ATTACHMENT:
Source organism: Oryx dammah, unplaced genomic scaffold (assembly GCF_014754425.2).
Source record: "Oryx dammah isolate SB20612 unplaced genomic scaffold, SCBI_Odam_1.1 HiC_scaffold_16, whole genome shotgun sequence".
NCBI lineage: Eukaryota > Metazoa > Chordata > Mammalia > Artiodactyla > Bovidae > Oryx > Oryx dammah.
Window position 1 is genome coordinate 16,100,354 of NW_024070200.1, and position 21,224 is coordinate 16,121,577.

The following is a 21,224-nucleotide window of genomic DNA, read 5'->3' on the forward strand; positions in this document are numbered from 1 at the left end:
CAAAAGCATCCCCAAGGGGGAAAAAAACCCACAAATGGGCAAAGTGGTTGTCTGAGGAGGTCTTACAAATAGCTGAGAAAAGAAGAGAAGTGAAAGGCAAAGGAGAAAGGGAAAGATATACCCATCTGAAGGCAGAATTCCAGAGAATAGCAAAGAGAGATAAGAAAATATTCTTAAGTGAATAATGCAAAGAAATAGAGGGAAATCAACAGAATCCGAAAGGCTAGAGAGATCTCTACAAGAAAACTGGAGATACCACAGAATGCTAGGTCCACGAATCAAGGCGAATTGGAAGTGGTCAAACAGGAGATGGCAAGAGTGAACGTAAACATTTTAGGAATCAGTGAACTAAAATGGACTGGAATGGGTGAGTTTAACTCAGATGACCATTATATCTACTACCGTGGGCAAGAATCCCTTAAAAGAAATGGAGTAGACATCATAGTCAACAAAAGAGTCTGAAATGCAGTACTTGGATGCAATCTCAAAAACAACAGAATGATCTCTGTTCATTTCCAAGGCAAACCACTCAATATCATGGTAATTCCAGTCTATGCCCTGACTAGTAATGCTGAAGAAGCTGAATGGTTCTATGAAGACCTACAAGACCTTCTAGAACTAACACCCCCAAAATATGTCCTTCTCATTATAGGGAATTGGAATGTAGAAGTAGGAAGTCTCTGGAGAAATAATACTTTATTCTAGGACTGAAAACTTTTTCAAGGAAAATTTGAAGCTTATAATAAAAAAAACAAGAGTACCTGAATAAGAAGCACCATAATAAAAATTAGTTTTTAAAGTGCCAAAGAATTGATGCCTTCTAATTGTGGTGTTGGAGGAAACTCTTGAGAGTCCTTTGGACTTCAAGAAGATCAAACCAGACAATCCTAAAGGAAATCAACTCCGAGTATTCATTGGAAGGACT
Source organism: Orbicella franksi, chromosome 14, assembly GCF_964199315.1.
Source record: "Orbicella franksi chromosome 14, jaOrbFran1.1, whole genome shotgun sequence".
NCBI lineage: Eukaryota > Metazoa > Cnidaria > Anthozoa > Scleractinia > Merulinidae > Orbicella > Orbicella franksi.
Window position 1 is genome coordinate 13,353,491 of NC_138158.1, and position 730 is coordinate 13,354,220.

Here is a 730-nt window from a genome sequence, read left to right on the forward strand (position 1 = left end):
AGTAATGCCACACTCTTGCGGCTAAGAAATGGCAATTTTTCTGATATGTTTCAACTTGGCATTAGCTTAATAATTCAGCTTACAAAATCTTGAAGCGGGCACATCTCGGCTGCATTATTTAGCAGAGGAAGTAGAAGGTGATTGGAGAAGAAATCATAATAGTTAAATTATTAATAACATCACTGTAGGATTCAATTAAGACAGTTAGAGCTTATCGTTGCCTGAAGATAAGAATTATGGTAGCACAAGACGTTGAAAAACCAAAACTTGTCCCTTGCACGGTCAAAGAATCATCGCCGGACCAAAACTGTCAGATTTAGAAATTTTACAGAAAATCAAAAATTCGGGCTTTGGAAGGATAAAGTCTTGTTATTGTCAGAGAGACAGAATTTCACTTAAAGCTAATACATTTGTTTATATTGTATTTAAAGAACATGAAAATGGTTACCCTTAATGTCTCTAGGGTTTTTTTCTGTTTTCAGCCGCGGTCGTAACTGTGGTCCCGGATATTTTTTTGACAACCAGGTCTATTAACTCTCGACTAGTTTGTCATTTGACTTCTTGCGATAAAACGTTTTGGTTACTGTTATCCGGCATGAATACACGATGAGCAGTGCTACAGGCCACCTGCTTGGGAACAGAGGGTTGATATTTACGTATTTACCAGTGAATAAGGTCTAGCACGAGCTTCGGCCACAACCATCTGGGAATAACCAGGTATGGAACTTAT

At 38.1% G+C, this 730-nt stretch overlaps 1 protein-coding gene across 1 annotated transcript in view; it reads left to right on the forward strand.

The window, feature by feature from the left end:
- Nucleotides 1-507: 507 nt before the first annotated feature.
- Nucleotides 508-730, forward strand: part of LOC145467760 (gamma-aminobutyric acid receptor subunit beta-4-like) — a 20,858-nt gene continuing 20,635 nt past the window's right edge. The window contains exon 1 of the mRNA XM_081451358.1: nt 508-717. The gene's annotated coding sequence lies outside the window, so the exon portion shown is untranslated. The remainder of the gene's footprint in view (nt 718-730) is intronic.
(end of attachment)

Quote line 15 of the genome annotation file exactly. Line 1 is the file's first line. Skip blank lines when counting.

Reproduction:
- Nucleotides 1-507: 507 nt before the first annotated feature.